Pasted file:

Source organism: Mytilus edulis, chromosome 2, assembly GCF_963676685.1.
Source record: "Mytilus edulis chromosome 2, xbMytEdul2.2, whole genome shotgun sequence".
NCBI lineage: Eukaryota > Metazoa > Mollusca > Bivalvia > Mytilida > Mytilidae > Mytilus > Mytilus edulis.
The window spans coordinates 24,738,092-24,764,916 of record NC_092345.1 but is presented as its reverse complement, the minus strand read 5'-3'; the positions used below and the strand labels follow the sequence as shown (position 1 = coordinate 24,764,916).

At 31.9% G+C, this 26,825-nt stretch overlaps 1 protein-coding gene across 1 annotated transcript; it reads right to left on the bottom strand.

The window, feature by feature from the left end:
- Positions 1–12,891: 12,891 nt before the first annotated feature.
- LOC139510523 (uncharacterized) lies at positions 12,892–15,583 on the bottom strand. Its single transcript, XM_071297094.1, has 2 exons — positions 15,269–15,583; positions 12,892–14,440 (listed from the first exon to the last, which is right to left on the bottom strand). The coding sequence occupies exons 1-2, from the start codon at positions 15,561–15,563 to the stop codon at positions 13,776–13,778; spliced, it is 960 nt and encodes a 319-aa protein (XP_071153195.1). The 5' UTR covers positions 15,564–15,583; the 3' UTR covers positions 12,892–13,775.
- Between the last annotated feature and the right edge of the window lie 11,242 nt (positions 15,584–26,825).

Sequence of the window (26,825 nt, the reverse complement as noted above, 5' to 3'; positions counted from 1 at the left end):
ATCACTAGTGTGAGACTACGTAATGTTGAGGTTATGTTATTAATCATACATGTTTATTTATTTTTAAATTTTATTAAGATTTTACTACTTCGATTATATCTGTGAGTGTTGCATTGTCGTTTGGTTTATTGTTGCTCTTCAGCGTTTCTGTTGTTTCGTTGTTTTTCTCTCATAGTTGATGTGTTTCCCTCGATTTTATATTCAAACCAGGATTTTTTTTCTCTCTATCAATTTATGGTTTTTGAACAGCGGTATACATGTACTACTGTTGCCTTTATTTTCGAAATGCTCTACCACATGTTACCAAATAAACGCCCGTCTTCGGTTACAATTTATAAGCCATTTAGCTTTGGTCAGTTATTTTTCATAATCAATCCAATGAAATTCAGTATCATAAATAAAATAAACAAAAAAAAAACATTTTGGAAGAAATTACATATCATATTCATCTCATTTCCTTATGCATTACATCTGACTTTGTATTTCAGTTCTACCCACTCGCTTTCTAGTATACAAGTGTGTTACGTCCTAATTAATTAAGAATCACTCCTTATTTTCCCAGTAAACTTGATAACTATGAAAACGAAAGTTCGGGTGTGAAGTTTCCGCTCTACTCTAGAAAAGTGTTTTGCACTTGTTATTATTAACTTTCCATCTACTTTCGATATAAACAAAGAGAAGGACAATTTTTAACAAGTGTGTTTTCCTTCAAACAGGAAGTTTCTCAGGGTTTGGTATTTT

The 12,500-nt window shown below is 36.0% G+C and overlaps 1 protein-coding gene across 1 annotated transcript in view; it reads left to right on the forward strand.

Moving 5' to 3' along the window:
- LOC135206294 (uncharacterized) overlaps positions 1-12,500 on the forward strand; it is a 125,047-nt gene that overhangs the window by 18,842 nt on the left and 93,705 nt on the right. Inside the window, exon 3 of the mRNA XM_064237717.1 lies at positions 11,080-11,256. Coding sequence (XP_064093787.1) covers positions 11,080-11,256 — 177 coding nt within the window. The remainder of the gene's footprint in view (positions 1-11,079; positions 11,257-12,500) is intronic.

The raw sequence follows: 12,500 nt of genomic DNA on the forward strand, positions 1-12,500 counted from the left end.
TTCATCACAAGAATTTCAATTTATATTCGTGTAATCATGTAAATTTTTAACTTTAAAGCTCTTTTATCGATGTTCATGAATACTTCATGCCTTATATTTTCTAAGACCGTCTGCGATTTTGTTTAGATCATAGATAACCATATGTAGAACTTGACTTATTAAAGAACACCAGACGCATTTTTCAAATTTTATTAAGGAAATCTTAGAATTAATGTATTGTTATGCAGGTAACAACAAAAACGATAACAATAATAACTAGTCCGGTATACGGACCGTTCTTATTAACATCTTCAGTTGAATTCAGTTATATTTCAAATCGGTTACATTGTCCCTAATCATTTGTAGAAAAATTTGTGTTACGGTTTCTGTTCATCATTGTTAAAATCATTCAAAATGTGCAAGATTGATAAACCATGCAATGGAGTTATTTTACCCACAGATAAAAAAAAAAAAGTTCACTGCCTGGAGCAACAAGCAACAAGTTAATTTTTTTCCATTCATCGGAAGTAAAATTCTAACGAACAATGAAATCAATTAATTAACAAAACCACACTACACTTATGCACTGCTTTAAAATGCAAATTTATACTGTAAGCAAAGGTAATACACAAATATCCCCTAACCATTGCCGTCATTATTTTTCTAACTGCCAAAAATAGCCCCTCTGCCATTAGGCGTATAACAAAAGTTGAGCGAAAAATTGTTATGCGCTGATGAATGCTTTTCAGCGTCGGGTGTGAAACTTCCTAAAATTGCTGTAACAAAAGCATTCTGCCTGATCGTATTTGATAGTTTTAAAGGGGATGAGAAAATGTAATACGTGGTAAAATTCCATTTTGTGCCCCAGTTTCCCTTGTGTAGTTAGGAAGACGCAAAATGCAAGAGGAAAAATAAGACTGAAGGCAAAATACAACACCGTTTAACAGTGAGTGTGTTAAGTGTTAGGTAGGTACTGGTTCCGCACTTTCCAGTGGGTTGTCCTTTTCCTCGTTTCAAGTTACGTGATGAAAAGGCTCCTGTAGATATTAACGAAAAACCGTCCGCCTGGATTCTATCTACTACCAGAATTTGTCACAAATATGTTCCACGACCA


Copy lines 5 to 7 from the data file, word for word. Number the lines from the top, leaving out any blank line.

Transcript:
At 31.9% G+C, this 26,825-nt stretch overlaps 1 protein-coding gene across 1 annotated transcript; it reads right to left on the bottom strand.

The window, feature by feature from the left end:
- Positions 1–12,891: 12,891 nt before the first annotated feature.